A Day in the Life ScenariosEnd of life IssuesHuman Interest


“Activities of daily living” (ADL) is a general term that describes all the common actions people do every day. Eating, bathing, dressing, walking, standing, and eliminating are just some of the activities we take for granted. Life is good until something happens that affects our ability to perform those activities, then, maintaining a normal home environment becomes a problem. These life-altering events may cause a temporary change in living arrangements, but more often than not, the changes are permanent. Whether the situation is temporary or permanent, the patient might benefit from short-term, or permanent, placement in a nursing home. 

After major surgery such as heart valve replacement or a total joint, patients are often admitted temporarily to nursing homes for rehabilitative therapy with the hope they will gain strength and  be able to return home. On the other hand, patients who have a stroke, dementia, or other chronically disabling problem find themselves nursing home residents permanently. It’s a patient’s ability to perform ADL’s that determines the extent of care the person needs and how long they will need it. 

It then becomes the responsibility of the family, in concert with health care professionals, to decide the best place for their loved ones to receive the care they need. 

Choosing a place for a loved one to spend their last days is a difficult and very important decision. It’s a decision most often made FOR someone rather than BY someone. By the time many people need full time care in a nursing facility, their judgement is questionable and their decision-making capacity cannot be relied upon. They have become physically or mentally incapacitated and are incapable of taking care of themselves. Although the majority of such cases involve the elderly, younger people who suffer catastrophic accidents or illnesses often need long-term care and have no alternative but a nursing home.

Many nursing homes have a bad reputation and are only as good as the people who work in them. That includes:

  1. Patient care assistants, or nurse’s aides, who work at the bedside and are the patient’s first        contact.  They have direct, minute-to-minute responsibility for the patient’s needs. 

2.   Nursing staff whose responsibility it is to administer medications and assess problems that


3.   Administration who are responsible for providing a care environment pleasing to the family 

       and attentive to the resident’s needs. 

4.   Ownership who have the financial wherewithal to provide the services each patient needs. 

5.   Attending physicians who are responsible for determining the patients needs and

        overseeing care activities.

If any of these elements fail to efficiently perform their duty, the quality of care suffers, patients and families complain, and the facility’s reputation and desirability are affected. 

The five most frequent complaints about nursing home care are:

     Slow response to calls for assistance

     Poor quality of food

     Inadequate amount of employee help

     Frequent disruptions of sleep

     Negative social environment

These are all caregiver/management related issues. If the employees aren’t responsive to a patient’s needs, the perception of the quality of care will suffer.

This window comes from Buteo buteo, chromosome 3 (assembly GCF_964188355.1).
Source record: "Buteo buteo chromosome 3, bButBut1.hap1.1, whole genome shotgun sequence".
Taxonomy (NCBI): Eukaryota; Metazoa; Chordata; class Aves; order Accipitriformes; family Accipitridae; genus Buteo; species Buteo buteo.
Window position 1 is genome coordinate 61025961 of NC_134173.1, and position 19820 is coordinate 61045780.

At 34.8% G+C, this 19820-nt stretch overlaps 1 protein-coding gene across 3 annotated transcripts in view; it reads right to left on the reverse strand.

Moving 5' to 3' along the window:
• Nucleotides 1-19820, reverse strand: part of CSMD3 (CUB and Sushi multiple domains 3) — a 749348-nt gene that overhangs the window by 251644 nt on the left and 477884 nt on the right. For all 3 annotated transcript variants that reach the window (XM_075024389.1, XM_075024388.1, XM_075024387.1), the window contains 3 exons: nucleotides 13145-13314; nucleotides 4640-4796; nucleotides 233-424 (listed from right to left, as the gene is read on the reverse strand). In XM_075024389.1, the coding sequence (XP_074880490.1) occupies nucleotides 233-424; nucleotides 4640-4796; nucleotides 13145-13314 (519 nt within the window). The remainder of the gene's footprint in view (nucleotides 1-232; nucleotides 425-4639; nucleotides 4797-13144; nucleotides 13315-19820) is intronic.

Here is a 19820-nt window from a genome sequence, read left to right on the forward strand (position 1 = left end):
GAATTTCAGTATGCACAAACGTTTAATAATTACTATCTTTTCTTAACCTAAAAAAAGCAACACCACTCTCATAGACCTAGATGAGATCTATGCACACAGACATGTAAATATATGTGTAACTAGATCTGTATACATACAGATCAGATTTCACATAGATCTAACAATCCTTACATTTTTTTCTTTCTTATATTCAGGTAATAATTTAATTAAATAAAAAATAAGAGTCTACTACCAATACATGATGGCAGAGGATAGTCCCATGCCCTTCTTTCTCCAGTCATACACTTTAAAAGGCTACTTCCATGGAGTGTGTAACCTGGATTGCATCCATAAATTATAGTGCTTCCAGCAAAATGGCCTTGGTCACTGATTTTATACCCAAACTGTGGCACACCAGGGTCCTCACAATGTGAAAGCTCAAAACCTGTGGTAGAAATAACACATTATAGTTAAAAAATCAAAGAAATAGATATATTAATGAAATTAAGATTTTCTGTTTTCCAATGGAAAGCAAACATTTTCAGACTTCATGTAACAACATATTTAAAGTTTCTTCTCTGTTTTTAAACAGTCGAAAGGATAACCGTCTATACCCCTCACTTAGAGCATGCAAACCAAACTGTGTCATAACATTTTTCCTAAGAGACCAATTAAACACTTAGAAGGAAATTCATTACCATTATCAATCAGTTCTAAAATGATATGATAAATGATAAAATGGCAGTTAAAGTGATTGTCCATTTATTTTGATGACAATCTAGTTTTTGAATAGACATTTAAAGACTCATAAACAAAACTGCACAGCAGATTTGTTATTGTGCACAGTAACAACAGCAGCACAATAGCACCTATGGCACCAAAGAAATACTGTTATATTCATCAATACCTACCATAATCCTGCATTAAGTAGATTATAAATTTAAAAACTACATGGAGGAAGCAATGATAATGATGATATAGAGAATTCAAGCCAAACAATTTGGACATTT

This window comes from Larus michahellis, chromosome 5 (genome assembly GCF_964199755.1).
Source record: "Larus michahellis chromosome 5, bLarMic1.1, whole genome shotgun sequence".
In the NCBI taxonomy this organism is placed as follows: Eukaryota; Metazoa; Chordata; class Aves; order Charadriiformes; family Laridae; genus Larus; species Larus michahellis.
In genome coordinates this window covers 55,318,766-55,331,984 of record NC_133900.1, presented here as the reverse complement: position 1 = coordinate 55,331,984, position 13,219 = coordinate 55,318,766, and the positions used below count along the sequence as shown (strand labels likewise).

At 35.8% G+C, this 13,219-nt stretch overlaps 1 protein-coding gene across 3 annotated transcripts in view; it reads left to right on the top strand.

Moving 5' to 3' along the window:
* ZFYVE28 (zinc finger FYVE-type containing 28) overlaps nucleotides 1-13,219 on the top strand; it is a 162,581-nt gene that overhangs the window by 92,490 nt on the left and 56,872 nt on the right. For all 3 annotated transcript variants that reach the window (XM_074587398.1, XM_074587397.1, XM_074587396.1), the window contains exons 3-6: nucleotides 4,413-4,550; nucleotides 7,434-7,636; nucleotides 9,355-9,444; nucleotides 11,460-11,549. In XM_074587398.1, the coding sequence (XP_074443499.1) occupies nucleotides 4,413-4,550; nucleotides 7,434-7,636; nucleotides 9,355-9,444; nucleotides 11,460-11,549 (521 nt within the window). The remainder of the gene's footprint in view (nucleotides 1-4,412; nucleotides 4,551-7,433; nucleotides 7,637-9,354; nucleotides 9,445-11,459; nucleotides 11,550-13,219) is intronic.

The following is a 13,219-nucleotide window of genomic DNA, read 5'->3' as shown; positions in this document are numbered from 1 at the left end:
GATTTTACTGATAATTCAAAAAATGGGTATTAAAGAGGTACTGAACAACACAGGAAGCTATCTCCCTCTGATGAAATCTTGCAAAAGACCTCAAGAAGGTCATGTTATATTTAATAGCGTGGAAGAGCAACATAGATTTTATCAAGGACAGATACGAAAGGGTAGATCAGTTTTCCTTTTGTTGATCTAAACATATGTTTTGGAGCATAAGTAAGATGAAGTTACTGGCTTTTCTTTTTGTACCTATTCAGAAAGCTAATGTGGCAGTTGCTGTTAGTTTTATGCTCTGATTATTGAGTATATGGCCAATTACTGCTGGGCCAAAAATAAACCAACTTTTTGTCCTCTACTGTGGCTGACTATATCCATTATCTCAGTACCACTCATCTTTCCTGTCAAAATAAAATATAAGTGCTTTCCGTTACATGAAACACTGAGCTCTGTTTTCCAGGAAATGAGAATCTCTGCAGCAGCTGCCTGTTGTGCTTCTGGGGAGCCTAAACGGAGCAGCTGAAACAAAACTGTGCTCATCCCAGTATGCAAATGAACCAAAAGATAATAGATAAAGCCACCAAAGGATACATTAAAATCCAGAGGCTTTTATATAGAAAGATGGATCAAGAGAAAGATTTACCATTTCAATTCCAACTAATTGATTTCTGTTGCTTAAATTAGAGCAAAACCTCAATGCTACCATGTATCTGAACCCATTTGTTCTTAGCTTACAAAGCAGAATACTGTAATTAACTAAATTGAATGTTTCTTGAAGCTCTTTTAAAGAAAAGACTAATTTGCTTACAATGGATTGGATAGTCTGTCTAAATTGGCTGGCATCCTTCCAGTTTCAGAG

In deciding if a facility is suitable to your loved one’s needs, it is important to talk to the families of other patients and get their impression of the care their relative receives. Talk to more than just one or two families to gather a good sampling of opinions.

Watch the nursing staff in action. See how quickly, and in what manner, they respond to patient requests. It is important to know how your loved one will be attended promptly and properly.

Talk with the nursing home administrator to get a sense of staff attitude, commitment, and sense of responsibility. 

Have a meal in the dining room to sample the quality of food your loved one will be served. If you don’t like it, they won’t like it! 

Read online reviews about the facility. Check with the State Board of Health, or whatever state or local agency oversees nursing homes, to learn if complaints have been lodged against the facility. Contact the local council on aging for their recommendation and evaluation of the facility. 

Evaluate the ancillary services offered by the facility to be certain your loved one will get the type of treatment he or she needs. Physical therapy, occupational therapy, speech therapy, cognitive therapy, if they are available, and their success rates with different age group patients. 

Is the facility secure, ie. are there safeguards to prevent your loved one from wandering off, from falling, from other harm that may occur. All of these factors are so important in the decision you reach for nursing home placement. Is there enough help to be sure grandma gets fed, bathed, and dressed? Does therapy work well with grandma and do you see improvement in her status? 

This decision is too important to make on a whim without thoroughly investigating the place. Getting the opinions of other families who have been through the same process makes you more certain of your decision. Don’t take it lightly because it really is a life or death situation. 

Admission to a nursing home is highly probable for elderly or disabled family members, and is one of the more difficult decisions one can make. Knowing in advance what questions to ask and what to look for as potential problems will help to make this highly emotional decision one you won’t regret.

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